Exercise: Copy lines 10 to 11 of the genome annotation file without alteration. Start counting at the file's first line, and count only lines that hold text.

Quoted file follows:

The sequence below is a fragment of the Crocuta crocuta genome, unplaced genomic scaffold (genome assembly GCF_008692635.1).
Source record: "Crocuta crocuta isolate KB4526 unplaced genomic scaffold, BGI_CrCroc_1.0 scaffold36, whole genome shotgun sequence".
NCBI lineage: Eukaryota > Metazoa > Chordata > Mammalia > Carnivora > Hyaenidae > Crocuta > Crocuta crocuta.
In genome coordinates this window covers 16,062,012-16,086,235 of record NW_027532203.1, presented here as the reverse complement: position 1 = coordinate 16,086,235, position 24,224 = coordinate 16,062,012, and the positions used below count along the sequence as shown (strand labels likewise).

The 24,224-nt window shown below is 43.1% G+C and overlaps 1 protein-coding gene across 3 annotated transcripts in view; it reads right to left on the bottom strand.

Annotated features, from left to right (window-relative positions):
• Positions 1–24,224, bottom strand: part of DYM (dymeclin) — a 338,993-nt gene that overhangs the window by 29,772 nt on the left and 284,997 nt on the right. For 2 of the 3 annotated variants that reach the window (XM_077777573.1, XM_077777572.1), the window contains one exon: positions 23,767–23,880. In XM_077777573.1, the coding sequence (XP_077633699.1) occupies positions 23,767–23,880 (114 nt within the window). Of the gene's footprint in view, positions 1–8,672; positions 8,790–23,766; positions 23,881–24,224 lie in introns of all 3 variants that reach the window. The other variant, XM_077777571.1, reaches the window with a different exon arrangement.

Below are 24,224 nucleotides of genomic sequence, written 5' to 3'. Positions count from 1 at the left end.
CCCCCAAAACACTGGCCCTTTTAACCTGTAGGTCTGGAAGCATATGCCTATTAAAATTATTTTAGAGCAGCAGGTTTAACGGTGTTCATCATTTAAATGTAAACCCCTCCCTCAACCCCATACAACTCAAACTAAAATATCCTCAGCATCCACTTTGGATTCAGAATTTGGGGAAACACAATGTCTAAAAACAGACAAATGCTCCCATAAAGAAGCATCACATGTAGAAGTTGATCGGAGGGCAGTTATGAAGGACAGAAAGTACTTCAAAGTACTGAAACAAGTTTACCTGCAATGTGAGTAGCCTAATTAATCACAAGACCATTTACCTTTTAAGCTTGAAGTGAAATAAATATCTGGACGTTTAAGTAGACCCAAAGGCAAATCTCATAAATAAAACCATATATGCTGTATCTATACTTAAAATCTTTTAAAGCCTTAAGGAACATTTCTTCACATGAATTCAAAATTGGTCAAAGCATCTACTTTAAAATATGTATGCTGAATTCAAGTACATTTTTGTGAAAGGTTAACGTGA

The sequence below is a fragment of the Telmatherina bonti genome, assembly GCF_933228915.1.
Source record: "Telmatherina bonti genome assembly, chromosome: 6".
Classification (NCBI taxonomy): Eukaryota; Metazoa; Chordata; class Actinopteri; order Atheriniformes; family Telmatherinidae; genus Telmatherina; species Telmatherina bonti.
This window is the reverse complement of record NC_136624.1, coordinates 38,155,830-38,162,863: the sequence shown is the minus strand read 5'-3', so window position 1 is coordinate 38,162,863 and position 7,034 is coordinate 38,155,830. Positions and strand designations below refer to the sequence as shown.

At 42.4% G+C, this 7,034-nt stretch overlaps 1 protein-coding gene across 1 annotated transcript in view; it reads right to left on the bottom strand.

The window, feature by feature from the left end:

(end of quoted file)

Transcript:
The sequence below is a fragment of the Telmatherina bonti genome, assembly GCF_933228915.1.
Source record: "Telmatherina bonti genome assembly, chromosome: 6".